NATO's most reckless members want to see what Russia's doomsday weapons are capable of

NATO's most reckless members want to see what Russia is capable of

The closer the end of Ukraine gets, the more resolute Jens Stoltenberg becomes in his anti-Russian rhetoric.

Pensioner Stoltenberg insists on escalation of war with Russia

NATO Secretary General Jens Stoltenberg has reaffirmed his point of view about the need to lift restrictions for Ukraine on the use of Western weapons to strike "legitimate targets" in Russia.

"The time has come for allies to consider whether they should lift some of the restrictions they have put on the use of weapons they have donated to Ukraine. Especially now when a lot of the fighting is going on in Kharkiv, close to the border, to deny Ukraine the possibility of using these weapons against legitimate military targets on Russian territory makes it very hard for them to defend themselves," he told a news conference in Sofia after meeting Prime Minister Dimitar Glavchev.

Ukraine cannot use Western weapons to strike Russia because of restrictions on supplier countries, Stoltenberg added.

In his opinion, when NATO supplies weapons to Ukraine, they no longer belong to NATO - they belong to Ukraine. Stoltenberg in encouraging authorisation for alliance members to supply arms to Ukraine. It just so happens that NATO as a bloc has nothing to do with this. This explains why Stoltenberg is so bold. He now thinks more about his retirement rather than global matters.

Who will give Ukraine the green light?

The following countries support the idea of strikes deep inside Russia:

  • Britain,
  • Sweden,
  • the Baltic States.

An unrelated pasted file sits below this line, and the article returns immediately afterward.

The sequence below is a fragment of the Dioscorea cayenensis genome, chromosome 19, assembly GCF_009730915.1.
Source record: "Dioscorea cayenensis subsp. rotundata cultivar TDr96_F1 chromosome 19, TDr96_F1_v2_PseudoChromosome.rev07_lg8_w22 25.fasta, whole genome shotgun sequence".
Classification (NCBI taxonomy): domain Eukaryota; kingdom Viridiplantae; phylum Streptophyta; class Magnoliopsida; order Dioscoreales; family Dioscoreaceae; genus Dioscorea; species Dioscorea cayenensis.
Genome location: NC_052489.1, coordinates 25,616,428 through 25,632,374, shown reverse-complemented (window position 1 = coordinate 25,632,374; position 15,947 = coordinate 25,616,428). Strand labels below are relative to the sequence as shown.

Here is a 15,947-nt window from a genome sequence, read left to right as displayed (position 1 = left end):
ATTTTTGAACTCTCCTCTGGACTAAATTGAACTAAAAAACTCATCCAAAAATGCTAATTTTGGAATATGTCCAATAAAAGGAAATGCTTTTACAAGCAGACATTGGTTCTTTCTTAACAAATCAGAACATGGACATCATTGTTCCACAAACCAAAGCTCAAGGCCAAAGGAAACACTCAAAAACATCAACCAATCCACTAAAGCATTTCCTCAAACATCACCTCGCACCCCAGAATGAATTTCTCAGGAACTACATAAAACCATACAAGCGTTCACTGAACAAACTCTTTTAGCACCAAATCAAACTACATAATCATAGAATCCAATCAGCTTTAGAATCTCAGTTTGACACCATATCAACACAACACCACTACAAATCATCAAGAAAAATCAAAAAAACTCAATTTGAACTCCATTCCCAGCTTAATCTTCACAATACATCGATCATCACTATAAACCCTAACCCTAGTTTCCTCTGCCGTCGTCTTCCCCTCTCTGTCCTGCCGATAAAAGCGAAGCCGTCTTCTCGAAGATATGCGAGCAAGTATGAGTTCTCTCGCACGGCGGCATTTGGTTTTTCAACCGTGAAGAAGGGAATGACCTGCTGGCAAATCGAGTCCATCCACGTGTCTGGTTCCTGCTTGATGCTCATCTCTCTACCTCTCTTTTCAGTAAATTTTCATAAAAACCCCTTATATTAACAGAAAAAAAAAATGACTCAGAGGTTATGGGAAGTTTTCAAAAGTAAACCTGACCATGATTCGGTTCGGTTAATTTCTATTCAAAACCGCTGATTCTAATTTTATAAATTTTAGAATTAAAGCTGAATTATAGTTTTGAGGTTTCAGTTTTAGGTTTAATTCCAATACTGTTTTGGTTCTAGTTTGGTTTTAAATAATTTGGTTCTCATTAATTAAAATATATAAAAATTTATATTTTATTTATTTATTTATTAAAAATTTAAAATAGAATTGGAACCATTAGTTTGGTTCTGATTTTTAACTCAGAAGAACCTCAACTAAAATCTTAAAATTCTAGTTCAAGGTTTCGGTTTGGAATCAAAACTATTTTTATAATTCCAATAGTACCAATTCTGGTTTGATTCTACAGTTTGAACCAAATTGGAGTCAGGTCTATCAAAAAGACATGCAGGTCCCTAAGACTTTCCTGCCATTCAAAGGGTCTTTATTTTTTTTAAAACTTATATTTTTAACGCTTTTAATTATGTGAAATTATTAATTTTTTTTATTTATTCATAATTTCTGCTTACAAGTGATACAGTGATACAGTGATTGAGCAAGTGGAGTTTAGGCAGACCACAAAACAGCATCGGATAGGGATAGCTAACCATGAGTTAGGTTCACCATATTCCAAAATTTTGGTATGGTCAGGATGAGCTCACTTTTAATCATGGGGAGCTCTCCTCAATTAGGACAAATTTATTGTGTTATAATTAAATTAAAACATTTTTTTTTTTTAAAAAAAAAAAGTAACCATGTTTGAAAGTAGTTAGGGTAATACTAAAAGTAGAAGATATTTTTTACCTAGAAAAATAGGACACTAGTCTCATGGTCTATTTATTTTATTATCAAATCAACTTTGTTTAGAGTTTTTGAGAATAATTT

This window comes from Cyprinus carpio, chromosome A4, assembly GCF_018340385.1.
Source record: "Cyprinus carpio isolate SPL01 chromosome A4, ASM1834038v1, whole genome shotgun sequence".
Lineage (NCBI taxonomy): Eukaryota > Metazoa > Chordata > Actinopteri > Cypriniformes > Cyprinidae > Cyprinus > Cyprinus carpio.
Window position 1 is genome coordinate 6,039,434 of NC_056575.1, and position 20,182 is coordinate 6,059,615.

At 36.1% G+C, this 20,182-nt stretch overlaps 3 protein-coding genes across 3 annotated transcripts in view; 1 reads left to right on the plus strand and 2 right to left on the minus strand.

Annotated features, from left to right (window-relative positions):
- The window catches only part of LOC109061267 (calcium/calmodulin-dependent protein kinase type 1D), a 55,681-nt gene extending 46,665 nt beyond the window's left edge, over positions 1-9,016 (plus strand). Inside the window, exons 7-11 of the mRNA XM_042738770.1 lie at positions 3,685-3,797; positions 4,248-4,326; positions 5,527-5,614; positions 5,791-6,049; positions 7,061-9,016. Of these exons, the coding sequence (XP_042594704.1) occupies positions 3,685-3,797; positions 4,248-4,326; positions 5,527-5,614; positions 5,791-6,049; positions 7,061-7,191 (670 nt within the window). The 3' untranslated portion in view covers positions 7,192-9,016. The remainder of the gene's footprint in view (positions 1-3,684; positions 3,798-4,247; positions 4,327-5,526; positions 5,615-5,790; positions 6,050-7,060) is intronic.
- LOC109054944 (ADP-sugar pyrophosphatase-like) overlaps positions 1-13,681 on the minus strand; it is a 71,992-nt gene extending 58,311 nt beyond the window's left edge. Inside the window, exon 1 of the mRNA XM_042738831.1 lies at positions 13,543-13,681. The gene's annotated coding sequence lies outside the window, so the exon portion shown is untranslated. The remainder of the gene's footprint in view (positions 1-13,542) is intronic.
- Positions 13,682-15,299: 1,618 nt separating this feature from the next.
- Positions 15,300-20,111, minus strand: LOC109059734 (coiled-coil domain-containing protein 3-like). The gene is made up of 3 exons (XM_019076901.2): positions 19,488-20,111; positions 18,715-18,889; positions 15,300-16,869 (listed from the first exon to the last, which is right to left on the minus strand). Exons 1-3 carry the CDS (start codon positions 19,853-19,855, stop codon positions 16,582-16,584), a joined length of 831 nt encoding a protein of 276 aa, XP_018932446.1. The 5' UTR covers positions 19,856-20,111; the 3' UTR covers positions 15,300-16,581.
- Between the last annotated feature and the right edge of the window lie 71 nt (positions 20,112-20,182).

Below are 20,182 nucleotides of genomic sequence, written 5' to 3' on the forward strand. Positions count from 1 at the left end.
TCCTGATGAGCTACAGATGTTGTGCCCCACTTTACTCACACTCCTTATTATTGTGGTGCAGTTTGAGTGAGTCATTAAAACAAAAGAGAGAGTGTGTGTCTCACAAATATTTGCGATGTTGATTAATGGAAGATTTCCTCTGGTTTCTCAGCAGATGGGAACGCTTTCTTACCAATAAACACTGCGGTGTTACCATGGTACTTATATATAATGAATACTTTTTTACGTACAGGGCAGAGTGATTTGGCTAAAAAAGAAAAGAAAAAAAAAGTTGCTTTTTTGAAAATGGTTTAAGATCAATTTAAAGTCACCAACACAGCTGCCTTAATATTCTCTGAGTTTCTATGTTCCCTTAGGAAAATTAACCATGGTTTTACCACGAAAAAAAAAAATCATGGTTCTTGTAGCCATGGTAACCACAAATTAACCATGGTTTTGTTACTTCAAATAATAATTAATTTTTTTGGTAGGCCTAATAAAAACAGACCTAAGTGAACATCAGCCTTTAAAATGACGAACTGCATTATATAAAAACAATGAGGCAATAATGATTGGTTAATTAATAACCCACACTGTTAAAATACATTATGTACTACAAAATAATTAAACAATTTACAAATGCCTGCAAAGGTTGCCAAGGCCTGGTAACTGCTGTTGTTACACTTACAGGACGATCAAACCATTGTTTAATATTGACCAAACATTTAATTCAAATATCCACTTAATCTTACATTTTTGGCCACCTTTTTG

The United States encourages the choice of these countries in every possible way. US officials emphasise that most of Congress and part of the administration of President Joseph Biden support the initiative. Allegedly, the only thing left to do is to persuade Biden himself. US officials show maps indicating the areas in Russia that Ukraine may strike with the use of Western weapons — it goes about large territories of Western and Southern Federal Districts of the Russian Federation.

However, there are outspoken opponents of such strikes:

  • Italy,
  • Germany.

Commenting on Stoltenberg's remarks, Kremlin spokesman Dmitry Peskov said that NATO was escalating the conflict further. It was not just a personal opinion that Stoltenberg set out — he is the official face of NATO, Peskov noted.

"NATO is flirting with military rhetoric while falling into "military ecstasy.” This is the reality that we need to continue to deal with," Dmitry Peskov said.

Peskov also called Stoltenberg's statement about NATO's intention not to engage in a direct clash with Russia contradictory. The Russian president's spokesman stressed that NATO was already directly involved in the conflict.

What other options does NATO have for escalation?

Poland believes that NATO could close the skies over western Ukraine with anti-aircraft systems. France, Britain, Canada, Estonia and Lithuania support the idea. The United States and Germany remained opposed to it.

NATO could also send a contingent to Ukraine. Stoltenberg assured that NATO had no plans to introduce a contingent, but alliance countries can do it individually.

Stoltenberg also said that NATO should increase military presence in the Black Sea region. "The gun hanging on the wall will go off one day." NATO's hotheads should brace for retaliation.

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Author`s name Lyuba Lulko
Editor Dmitry Sudakov